In the near future, it will be more important than ever to avoid shares and bonds of companies that can no longer earn the now significantly increased operating and capital costs. This does not rule out all, but many, long-standing growth stocks as investment objects for us.

Where is the recession?

One of the most intensively discussed topics in the financial markets and among economists is the question of whether we will experience a relatively mild economic downturn in the near future or whether we will be confronted with a real recession. The possibility that the economy will continue to grow at a low but still positive rate plays almost no role in the outlooks of banks and fund managers for 2023.The following charts show that if central banks had reacted more quickly to the inflation trend, these 2 to 3 quarters could already be behind us. For too long, central bankers have clung to the false narrative of "temporary inflation".

This may also be due to the fact that in the past the starting position was hardly ever as uncertain and unclear as it is at present.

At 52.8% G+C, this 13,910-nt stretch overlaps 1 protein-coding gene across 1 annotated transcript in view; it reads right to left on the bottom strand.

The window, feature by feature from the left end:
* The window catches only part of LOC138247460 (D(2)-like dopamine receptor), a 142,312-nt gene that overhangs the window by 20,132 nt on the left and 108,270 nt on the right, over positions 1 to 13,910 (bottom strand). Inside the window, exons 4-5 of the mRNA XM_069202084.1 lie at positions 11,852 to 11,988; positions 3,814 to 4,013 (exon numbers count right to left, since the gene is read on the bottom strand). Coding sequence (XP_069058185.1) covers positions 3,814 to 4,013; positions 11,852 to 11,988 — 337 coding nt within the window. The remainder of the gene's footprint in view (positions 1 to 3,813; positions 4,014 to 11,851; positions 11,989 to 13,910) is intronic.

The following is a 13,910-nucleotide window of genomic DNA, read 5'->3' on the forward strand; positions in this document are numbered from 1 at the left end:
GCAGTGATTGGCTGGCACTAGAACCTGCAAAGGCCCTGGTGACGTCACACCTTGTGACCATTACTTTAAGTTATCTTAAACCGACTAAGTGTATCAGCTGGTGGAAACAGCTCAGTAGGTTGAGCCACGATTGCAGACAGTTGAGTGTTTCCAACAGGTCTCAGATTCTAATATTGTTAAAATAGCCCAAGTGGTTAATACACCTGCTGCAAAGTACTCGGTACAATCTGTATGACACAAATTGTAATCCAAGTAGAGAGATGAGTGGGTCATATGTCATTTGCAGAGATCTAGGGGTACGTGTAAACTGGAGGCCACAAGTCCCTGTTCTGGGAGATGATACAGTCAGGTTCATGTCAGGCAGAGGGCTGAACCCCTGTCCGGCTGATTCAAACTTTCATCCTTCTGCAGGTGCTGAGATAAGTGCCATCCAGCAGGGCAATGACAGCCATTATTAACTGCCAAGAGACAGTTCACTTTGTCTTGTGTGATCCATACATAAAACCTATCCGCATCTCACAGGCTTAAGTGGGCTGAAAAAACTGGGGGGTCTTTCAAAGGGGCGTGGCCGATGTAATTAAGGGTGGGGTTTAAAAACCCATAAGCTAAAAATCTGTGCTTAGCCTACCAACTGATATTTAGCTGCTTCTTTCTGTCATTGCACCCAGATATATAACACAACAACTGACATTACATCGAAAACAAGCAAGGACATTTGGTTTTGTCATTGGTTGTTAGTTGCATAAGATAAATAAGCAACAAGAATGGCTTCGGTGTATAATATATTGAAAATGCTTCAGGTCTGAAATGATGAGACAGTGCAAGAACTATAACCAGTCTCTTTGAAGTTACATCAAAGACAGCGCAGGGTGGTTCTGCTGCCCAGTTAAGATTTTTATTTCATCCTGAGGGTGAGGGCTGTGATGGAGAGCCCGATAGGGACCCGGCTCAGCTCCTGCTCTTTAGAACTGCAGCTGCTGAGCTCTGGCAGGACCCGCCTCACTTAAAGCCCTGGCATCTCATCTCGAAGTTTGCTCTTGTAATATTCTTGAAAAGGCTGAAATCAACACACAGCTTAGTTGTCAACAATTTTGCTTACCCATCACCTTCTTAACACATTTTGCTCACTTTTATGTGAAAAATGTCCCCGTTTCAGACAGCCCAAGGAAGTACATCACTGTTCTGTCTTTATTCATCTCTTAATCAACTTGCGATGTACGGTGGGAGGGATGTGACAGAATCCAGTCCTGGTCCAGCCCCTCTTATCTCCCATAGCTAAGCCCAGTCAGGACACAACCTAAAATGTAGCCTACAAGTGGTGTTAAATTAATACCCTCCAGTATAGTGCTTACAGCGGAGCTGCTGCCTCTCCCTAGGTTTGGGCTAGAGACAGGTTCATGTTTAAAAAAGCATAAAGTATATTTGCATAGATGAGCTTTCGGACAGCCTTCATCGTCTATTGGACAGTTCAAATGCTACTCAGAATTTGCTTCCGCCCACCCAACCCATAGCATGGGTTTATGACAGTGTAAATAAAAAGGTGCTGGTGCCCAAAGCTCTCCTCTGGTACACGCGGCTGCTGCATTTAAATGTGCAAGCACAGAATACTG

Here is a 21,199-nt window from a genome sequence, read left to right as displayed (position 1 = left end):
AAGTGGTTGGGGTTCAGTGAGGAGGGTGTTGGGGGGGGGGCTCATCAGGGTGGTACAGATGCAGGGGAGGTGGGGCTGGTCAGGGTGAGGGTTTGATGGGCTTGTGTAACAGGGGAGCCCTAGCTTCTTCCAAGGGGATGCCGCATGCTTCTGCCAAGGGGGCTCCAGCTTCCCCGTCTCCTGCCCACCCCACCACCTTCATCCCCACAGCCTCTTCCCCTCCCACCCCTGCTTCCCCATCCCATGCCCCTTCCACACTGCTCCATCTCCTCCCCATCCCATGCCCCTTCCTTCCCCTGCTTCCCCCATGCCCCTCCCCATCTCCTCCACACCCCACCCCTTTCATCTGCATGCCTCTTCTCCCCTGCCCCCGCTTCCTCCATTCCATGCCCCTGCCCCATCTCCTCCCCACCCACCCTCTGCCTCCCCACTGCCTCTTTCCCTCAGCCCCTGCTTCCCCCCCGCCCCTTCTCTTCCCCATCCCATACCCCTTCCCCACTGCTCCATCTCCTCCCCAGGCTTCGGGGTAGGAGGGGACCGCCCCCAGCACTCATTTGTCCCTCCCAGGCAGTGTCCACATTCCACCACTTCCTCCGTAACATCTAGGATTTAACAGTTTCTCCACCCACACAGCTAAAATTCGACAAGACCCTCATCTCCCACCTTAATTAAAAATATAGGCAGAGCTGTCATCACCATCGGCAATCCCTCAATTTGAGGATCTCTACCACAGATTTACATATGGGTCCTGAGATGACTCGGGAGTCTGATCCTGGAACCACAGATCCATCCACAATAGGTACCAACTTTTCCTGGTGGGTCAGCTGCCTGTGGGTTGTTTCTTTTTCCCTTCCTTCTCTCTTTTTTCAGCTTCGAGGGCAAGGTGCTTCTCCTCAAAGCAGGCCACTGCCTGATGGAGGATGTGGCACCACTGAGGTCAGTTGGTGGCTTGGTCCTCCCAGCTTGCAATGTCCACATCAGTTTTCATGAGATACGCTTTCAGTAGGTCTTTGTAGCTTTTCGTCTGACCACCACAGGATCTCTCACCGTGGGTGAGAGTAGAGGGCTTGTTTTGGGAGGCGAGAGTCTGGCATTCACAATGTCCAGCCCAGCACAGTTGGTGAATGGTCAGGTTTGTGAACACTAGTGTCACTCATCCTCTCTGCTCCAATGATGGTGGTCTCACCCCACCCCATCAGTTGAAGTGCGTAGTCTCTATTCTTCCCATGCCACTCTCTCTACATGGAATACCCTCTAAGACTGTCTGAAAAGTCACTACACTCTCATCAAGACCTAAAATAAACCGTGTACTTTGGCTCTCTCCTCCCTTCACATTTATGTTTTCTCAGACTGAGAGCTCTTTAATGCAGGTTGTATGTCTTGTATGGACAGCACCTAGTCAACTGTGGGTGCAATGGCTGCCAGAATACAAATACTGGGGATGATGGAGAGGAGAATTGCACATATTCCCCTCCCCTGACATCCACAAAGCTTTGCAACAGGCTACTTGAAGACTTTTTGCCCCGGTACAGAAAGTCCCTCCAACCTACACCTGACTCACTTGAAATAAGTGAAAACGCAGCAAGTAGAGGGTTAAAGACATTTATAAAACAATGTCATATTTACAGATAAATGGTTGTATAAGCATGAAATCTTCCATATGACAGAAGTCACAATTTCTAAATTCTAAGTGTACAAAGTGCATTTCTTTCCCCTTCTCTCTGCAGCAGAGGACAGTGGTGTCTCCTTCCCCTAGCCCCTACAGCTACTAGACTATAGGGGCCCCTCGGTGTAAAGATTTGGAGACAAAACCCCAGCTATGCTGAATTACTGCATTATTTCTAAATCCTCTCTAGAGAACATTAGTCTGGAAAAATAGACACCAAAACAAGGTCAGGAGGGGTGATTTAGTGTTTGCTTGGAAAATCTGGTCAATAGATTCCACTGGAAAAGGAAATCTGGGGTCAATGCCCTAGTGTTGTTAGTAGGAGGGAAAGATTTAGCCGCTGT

We think that the first central banks will start to reduce the pace of interest rate hikes by mid-2023, without switching to interest rate cuts immediately afterwards. This also seems right to us, as the effective impact of interest rate hikes always sets in with some time lag and the central banks will have no interest in causing a severe economic collapse. Already today, there are clear drops in the sentiment indicators of companies and consumers, which signal lower demand. This is probably also intended by the central banks, as it acts as an "inflation brake".

Therefore, the most likely scenario for 2023 seems to us to consist of below-average growth rates and inflation rates significantly above the average of the last 20 years.

Consumer and business sentiment and development of key interest rates in 2022

Source: BloombergSource: Bloomberg

The development of the financial markets will be less influenced by the absolute economic development but will depend more on the amount and price of available credit. The monetary policy of the central banks, especially their verbal statements, will set the pace in 2023.

Labour markets continue to be supported by high demand for workforce despite economic weakness. On the one hand, this leads to rising wage costs, but on the other hand it also supports consumer demand. Companies with healthy balance sheets will be in a good position to adapt to a changed environment and to finance the necessary investments for structural tasks, such as climate neutrality and digitalisation.